In our previous episode, part I, we defined revenue forecasting and the components of how to revenue forecast. In the second part of revenue forecasting, we explore how to apply and use this roadmap to help your business grow. 


What we cover in this episode: 

  • 01:38 – Developing a Revenue Model
  • 07:25 – Techniques for Revenue Forecasting
  • 14:27 – Fine-Tuning your Revenue Forecast
  • 21:00 – Leveraging Revenue Forecasting for Growth

Developing a Revenue Model

The basics of revenue forecasting start with developing a revenue model. Modeling can become complex so it is important to remember to keep it simple. Keep in mind that it won’t be perfect, especially your first iteration. 

It is usually best to start with one year, 12-month cycle. Whether that starts with the first month in your fiscal year or the first month of the calendar year. Then you will want to break down the different segments of your business and look at their seasons, trends and history. With this information you can make growth assumptions and create a starting revenue goal for each segment.

There are a few ways to create your revenue goals. You may want to start with a flatline approach with a goal to grow by a percentage or a number, month over month or for the overall average. If your history shows that the first quarter is slow and not profitable, set a growth goal only for the remaining quarters. 

Keep in mind current market trends, the economy, customer and industry trends. Also if the goal is attainable. If it is the first goal, it doesn’t need to be a crazy growth goal, just attainable. 

Techniques for Revenue Forecasting

Business owners can use many techniques to forecast revenue. The techniques however can be specific to your business and industry. Once again, do not become overwhelmed when working with various techniques to find the best one for you and your business. 

Start with plugging in your growth rate across the year. It won’t be accurate the first year until you get some data behind it and that is normal. As you gather more data throughout the year, you can make changes to improve and achieve better outcomes.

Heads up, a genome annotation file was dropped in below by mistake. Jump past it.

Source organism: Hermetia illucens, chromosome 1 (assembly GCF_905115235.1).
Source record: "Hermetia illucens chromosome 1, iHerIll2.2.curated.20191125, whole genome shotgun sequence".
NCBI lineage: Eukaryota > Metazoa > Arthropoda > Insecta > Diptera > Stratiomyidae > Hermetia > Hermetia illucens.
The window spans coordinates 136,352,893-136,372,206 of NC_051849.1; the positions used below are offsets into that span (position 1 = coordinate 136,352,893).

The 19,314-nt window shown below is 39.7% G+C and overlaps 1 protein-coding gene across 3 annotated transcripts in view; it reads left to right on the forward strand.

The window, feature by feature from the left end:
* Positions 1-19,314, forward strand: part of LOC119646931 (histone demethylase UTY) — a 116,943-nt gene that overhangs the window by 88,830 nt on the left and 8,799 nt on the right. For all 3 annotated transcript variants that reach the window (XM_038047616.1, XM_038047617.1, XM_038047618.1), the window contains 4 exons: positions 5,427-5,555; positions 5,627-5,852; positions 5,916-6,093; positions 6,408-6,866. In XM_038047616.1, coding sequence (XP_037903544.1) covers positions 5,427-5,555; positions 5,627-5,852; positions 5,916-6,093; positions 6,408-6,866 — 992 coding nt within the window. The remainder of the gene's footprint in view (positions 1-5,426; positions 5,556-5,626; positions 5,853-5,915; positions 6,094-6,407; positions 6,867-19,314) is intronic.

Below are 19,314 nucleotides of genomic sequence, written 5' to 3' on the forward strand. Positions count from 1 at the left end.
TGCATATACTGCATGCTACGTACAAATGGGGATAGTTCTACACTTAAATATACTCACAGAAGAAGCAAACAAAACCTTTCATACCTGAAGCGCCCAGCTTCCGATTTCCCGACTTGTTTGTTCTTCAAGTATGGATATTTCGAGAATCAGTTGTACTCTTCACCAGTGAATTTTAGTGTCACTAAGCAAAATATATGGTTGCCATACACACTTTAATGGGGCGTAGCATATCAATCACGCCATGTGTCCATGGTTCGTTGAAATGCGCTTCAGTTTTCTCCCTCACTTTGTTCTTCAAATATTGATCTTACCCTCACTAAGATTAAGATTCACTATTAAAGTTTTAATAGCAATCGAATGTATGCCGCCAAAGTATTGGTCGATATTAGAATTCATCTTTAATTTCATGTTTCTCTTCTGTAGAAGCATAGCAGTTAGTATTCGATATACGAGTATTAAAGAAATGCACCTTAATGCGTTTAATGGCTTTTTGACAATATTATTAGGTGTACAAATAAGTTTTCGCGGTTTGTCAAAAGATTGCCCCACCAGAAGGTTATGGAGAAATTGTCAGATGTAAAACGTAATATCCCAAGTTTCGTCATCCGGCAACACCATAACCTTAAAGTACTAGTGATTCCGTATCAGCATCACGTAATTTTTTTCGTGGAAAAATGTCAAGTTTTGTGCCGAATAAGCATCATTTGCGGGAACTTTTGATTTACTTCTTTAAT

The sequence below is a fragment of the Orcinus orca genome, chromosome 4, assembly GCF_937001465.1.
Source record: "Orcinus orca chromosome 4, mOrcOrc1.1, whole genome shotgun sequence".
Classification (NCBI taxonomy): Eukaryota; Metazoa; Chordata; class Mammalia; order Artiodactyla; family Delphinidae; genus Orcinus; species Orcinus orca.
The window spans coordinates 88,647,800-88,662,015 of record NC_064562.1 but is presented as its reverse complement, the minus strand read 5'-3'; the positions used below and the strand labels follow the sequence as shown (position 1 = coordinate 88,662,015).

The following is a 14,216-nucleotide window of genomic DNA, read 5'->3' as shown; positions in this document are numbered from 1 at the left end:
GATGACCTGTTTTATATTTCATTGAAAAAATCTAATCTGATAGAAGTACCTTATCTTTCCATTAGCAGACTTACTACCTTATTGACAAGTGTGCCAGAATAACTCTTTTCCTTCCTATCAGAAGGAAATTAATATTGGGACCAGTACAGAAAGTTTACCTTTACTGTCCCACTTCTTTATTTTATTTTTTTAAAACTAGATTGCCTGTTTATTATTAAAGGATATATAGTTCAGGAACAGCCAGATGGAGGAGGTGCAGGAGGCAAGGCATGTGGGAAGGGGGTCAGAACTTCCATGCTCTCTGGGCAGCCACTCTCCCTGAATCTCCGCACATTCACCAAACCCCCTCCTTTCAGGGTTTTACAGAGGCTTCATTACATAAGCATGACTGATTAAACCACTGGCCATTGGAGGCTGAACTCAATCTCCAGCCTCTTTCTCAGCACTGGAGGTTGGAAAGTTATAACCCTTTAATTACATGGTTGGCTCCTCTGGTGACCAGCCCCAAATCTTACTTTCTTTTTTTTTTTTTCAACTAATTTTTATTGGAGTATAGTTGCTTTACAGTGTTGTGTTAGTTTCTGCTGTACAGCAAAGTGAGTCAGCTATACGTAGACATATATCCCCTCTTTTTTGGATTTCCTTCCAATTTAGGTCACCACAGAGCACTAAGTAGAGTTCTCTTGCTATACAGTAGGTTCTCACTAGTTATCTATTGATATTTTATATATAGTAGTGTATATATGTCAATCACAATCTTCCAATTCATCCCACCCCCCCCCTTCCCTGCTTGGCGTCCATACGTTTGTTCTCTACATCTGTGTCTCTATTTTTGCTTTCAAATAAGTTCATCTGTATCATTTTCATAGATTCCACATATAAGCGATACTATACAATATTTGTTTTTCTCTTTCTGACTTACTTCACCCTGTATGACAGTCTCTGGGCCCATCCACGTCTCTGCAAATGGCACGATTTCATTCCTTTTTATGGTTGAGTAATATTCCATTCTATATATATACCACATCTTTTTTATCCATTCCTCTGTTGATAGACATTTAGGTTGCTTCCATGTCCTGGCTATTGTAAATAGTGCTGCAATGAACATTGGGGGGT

Two Specific Techniques 

To develop this growth rate for your segments, look at the underlying drivers and figure out what makes sense. Although there are different approaches for each industry, two major techniques are the top-down forecasting and the build up, or bottom-up, forecasting techniques. 

Top-down forecasting may be the easiest way to start if this is your first time or you are new to revenue forecasting. It is simple, you pick a revenue number + your growth rate and that is your new revenue goal and then apply this to your budget and strategy. 

Bottom-up, or build up forecasting is the best option, once you have had some practice at creating and forecasting your revenue. This is determined by the driver that drives your revenue. For example, your man hours x your price per hour = the revenue goal. You can play around with both and see what way you like best or if the outcome for both ways is the same.


how to forecast revenue

Fine-Tuning your Revenue Forecast 

In case we haven’t mentioned it enough, we are not looking for perfection here. Fine-tuning is just that, tuning, not perfecting. You will go through your assumptions for your revenue forecasting, on average, 3-4 times and maybe even more before you make a decision you feel comfortable to move forward with. This can and should be done over multiple sessions. 

Sometimes you subconsciously think of things when you are not thinking of them. This tends to happen when you step away from analyzing your assumptions. If you give yourself time, the right answers will come to you because you know your business. Once you get it going you will then enter the feedback loop.

You start with your revenue forecasting and then compare it to the actuals that are occurring throughout the year. What you forecasted and what is actual will be different. You figure out what works, why it worked and then tweak it and start the process all over again with the decisions that you feel are the most impactful. 

This data and feedback you get will also give you important impacting factors like market and client trends. You can use these to make the necessary changes to your strategic plan as well. Now that you know these trends and these impacts, it will become less stressful for you as time goes on. 


Leveraging Revenue Forecasting for Growth

Revenue forecasting is a HUGE planning tool for your business. You can leverage it to assist in identifying the steps you need to take for growth, like increasing or decreasing your customer base, etc. It dives into the process you need to get to the growth you want. 

You have to dive into your budget and your business in order to forecast revenue, which in turn causes you to know more about your business and what components are needed for the growth you want. Or even if the growth you want is realistic at this time. 

Consider leveraging your revenue forecasting as a tactical plan or a road map to growth. You need to understand your revenue driver to help you formulate this map. This is the map of next steps on how to get to the next level. 



Don’t forget that this will be trial and error, and perfection is not anticipated or expected. Grasp the basics of your revenue drivers in your business and where you want to go, and then just do it. Put together a plan that incorporates these components and tweak it continuously until it fits the growth path you desire. 

Links mentioned in this episode: